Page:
While pure muscle cars had faded into history, some carmakers in the 1980s were still searching for performance and excitement for their customers. But rather than shoving oversized engines into their offerings, some brands sought to combine technology with smaller power plants.
Arguably, the greatest example of this is Buick’s use of a mundane V-6 and a turbocharger in the Regal coupe. And what stands out among these efforts is the legendary 1987 Buick GNX. Read on as we explore some unique aspects of this treasured classic.
It’s easy to confuse Buick’s GNX with the Grand National. They are both based on the Regal personal luxury car model. Plus, the GNX moniker (short for Grand National Experimental or Experiment) seems like an abbreviation for Grand National, but there are distinct differences.
The simplest way to understand this is that GNX is a modified version of the Grand National built solely for the 1987 model year. The less powerful (but still more robust than a stock Regal) Grand National was made from 1982-1987. We’ll skip the line-by-line distinctions. But basically, the GNX is the rarest of the upgraded Buick Regals from the 1980s. Read on to learn more unique aspects of the GNX.
The 3.8-liter V-6 underneath the GNX’s hood was no ordinary engine. Sure, it started out as one, but a Garrett turbocharger with an intercooler made all the difference. In addition, the setup featured beefier turbo components, a reworked transmission, a less-restrictive dual exhaust, and a reprogrammed engine control module (ECM).
It resulted in a potent powertrain with 276 horsepower and 360 lb-ft of torque. But, GM downplayed the engine’s actual output. Independent testing revealed that this turbo V-6 really kicked out 300 horsepower and 400 lb-ft of torque. That meant the GNX could hit 60 mph from a standstill in 4.7 seconds, according to Car and Driver. To put that in perspective, this was faster than the Corvettes, Ferraris, Porsches, and even the Lamborghini Countach. For a brief period, the fastest production in the world was the Buick GNX.
Before McLaren started building its own supercars in the 1990s, it was the go-to company for performance and racing know-how. Its expertise traces back to the early 1960s when Bruce McLaren founded a Formula 1 group that would race to victory later in the decade. Recognizing that Buick’s internal team could only take an amped-up version of the Grand National so far, management brought in McLaren and American Speciality Cars (ASC) to help.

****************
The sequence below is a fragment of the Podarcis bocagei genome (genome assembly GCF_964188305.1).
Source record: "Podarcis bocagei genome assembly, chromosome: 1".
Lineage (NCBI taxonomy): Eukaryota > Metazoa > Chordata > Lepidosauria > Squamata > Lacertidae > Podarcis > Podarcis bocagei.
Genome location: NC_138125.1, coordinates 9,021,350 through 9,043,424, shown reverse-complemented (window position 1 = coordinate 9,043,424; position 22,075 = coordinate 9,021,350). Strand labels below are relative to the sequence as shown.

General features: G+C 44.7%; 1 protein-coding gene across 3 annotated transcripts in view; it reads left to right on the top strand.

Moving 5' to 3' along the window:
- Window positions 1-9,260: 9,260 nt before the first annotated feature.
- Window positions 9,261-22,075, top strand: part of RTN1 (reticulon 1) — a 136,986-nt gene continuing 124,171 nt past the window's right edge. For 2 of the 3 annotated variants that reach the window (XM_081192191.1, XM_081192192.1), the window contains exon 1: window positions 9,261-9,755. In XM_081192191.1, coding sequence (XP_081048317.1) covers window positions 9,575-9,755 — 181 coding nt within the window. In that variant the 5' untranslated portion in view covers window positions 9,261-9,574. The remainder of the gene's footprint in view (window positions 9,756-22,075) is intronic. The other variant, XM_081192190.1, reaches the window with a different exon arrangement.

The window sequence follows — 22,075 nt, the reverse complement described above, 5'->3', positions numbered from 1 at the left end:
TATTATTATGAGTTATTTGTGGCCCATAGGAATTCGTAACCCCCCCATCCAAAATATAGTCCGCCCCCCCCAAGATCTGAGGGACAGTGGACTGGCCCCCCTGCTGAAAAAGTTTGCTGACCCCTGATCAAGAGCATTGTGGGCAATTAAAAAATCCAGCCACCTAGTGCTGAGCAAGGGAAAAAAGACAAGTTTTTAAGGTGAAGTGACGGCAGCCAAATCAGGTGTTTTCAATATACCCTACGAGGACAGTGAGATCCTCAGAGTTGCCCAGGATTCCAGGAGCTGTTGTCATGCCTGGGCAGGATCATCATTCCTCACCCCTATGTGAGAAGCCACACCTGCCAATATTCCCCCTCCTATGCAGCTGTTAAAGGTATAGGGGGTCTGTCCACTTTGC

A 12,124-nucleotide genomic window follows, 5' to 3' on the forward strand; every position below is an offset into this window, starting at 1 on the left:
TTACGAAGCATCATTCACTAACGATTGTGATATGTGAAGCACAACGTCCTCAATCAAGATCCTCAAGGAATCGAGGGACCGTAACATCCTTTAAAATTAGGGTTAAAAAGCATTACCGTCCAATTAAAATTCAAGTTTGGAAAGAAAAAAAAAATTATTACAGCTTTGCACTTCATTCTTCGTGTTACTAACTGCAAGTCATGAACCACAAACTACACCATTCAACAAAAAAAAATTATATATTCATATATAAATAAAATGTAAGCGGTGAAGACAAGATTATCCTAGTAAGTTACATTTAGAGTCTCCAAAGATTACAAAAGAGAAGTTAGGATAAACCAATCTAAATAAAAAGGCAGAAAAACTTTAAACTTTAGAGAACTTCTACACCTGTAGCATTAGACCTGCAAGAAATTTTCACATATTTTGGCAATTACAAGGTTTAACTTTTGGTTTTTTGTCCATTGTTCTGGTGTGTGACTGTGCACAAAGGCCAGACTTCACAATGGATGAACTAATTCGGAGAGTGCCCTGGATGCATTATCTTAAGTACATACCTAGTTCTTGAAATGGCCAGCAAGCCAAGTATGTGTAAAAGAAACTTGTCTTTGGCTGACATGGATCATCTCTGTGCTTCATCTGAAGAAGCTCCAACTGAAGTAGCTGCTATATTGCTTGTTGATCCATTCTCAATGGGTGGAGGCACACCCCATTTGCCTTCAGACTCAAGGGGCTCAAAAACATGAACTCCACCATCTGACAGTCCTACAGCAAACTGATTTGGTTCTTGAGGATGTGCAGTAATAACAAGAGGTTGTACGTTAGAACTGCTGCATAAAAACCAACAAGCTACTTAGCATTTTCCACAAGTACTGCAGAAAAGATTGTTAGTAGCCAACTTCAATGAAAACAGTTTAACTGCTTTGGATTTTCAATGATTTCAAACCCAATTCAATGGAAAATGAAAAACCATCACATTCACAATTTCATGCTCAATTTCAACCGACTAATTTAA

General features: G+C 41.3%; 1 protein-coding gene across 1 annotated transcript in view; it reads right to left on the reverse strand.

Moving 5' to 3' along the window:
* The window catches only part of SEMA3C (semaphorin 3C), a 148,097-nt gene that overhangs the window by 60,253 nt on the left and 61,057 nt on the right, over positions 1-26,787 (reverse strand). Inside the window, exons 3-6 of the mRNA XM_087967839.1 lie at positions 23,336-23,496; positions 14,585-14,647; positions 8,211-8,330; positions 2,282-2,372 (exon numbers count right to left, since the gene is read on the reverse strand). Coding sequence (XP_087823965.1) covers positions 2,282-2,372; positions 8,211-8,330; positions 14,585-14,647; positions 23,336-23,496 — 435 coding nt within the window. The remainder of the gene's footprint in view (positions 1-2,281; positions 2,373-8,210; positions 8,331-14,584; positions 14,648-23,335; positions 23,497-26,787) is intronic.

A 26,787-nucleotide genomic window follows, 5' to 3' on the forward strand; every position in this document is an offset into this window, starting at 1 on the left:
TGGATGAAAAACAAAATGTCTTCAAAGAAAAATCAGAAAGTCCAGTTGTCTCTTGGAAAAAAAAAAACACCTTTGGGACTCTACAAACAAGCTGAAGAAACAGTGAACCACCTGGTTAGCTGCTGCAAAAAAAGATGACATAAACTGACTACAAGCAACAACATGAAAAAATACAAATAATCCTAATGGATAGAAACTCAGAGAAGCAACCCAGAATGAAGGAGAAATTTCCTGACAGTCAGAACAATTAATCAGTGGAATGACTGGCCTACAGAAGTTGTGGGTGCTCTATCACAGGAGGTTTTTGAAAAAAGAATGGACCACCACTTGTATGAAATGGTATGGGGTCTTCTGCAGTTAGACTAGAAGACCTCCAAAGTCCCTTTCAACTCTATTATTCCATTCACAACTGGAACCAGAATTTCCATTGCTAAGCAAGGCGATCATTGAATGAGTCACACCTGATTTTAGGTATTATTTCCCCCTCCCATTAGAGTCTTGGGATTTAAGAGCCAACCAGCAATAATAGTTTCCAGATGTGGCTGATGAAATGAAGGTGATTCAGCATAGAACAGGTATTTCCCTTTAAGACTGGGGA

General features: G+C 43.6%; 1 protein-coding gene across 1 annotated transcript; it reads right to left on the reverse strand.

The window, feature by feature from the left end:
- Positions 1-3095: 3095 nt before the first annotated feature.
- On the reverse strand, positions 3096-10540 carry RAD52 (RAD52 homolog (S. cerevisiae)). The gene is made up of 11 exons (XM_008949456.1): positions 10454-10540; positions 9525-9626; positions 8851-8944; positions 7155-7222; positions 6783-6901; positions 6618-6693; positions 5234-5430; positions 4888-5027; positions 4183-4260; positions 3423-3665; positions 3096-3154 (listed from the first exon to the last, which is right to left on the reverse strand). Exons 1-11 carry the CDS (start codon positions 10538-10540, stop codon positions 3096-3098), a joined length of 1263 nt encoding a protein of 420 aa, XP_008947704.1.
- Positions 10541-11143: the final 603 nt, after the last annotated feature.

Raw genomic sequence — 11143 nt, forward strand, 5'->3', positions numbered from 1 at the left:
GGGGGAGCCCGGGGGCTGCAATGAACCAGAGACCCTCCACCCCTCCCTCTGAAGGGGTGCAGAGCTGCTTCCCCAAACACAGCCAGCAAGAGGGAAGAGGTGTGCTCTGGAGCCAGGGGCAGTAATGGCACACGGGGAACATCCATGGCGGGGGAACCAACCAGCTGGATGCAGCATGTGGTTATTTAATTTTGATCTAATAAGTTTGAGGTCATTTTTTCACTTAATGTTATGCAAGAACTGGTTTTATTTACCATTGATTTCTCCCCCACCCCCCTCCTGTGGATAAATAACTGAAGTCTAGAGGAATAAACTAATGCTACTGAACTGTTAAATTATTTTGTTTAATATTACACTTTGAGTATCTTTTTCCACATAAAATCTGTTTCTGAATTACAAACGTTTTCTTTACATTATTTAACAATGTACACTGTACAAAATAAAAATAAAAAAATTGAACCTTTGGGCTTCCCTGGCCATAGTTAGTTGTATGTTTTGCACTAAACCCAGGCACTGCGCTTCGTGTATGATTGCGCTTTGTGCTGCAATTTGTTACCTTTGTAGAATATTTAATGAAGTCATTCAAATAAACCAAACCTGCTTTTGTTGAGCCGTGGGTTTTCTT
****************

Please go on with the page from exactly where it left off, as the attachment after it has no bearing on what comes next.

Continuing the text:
Buick had stated its goal was to build the fast GM production car and “to create a limited-production Buick Grand National that achieves a memorable place in the history of high-performance automobiles, one that car collectors will want to own and that automotive writers will never forget.” McLaren and ASC got to work on not only improving the GM V-6 but reworking the suspension as well.
Buick entered the 1980s with the idea that performance sells. Perhaps this thought was a leftover from the muscle car era of the previous decade, or Buick felt left out from what internal rivals Pontiac and Chevrolet were doing. But much of the motivation came from the brand’s 1981 NASCAR Winston Cup Series victory. So, Buick embraced this success by adding the T-Type variant to many cars in its lineup, including the Regal.
These efforts eventually morphed into the 1982 Regal Grand National launch, which called attention to Buick’s NASCAR success. So, for much of the 80s, buyers could choose from a Regal Turbo, Regal T-Type, or a Regal Grand National. All offered respectable turbocharged performance and other upgrades. But, to commemorate the last year of the Regal on GM’s G-body chassis, Buick created the GNX for the 1987 model year.
But to put it all in perspective, Buick built 20,193 Grand Nationals that year. But, only 547 GNXs were made. That’s what makes the GNX so rare.